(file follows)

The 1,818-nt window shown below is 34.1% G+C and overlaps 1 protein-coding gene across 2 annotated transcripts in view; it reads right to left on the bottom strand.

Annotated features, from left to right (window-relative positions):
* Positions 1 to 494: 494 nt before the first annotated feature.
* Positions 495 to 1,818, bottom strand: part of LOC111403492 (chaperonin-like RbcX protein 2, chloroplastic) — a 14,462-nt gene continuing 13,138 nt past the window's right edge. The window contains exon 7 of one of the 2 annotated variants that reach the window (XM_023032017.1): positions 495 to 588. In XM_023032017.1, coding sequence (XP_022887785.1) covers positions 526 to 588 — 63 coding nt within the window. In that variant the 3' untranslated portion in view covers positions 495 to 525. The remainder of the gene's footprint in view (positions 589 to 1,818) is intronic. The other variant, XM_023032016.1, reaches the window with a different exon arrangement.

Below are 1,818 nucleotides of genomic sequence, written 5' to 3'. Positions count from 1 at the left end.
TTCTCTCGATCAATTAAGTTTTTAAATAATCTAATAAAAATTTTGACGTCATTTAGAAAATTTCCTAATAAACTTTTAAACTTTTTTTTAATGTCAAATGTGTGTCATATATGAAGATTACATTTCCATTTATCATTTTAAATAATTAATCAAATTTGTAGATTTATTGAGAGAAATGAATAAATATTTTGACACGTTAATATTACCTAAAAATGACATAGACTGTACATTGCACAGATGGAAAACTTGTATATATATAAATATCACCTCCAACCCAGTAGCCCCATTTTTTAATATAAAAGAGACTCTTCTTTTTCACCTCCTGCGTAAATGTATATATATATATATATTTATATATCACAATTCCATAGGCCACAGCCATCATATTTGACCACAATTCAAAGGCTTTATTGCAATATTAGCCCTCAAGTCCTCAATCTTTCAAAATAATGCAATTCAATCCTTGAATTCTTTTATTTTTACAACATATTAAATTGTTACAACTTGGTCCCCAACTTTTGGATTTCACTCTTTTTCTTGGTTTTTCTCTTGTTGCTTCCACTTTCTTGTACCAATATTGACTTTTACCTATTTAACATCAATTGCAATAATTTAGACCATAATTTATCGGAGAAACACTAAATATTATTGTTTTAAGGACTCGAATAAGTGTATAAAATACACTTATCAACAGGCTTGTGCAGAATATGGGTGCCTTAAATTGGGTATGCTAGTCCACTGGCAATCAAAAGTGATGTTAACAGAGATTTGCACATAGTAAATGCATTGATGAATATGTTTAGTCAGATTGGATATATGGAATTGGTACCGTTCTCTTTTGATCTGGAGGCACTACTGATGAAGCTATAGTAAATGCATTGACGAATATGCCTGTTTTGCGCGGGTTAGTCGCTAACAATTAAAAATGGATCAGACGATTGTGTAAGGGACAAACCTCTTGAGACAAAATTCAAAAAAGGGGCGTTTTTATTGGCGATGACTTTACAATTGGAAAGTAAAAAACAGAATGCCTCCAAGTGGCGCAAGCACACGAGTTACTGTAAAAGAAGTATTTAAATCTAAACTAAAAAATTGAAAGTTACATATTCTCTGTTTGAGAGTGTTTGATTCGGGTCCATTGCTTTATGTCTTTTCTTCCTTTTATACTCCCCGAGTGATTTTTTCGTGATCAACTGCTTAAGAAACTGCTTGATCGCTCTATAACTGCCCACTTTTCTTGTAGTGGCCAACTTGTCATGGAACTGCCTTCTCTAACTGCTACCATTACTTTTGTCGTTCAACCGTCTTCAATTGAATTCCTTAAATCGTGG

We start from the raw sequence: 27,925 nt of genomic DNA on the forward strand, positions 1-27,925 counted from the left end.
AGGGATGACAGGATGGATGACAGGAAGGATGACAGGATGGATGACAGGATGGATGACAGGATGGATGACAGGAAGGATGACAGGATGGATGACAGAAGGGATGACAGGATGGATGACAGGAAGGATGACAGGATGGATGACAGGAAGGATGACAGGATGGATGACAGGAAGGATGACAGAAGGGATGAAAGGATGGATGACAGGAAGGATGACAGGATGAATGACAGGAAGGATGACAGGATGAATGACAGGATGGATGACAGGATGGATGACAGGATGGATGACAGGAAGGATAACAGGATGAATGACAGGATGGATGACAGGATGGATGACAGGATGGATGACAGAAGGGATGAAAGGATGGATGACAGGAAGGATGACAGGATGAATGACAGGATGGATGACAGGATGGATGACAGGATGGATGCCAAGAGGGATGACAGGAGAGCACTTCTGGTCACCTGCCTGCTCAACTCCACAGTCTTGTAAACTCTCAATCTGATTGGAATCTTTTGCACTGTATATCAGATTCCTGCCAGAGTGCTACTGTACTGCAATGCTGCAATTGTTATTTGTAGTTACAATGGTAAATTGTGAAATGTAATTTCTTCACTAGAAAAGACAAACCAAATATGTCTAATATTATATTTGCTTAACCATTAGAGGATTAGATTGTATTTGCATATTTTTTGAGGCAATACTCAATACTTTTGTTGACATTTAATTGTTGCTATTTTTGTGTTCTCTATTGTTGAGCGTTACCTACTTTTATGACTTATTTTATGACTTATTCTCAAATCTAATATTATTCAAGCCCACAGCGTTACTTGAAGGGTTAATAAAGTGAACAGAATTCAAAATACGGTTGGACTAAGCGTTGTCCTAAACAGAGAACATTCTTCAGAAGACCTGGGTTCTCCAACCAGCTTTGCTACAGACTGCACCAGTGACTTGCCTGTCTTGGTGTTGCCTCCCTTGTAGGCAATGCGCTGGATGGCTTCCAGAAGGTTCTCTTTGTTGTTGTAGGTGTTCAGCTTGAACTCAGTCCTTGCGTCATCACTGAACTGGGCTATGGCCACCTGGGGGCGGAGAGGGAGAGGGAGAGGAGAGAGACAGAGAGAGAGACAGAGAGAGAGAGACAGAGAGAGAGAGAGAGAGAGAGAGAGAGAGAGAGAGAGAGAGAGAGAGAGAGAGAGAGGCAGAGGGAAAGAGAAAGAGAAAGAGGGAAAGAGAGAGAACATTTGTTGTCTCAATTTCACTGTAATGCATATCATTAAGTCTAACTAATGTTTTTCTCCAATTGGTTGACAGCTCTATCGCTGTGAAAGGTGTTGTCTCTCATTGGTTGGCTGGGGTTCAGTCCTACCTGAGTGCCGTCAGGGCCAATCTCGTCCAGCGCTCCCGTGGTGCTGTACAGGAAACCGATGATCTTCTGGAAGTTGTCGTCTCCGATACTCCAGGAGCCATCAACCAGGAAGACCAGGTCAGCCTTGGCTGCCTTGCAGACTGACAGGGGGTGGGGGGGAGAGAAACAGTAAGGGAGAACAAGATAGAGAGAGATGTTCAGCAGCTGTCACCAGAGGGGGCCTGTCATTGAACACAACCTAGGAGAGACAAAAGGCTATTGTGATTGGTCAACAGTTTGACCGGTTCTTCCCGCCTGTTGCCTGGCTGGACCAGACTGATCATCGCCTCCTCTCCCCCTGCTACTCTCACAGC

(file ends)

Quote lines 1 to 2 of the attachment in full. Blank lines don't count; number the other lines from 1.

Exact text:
The 1,818-nt window shown below is 34.1% G+C and overlaps 1 protein-coding gene across 2 annotated transcripts in view; it reads right to left on the bottom strand.

Annotated features, from left to right (window-relative positions):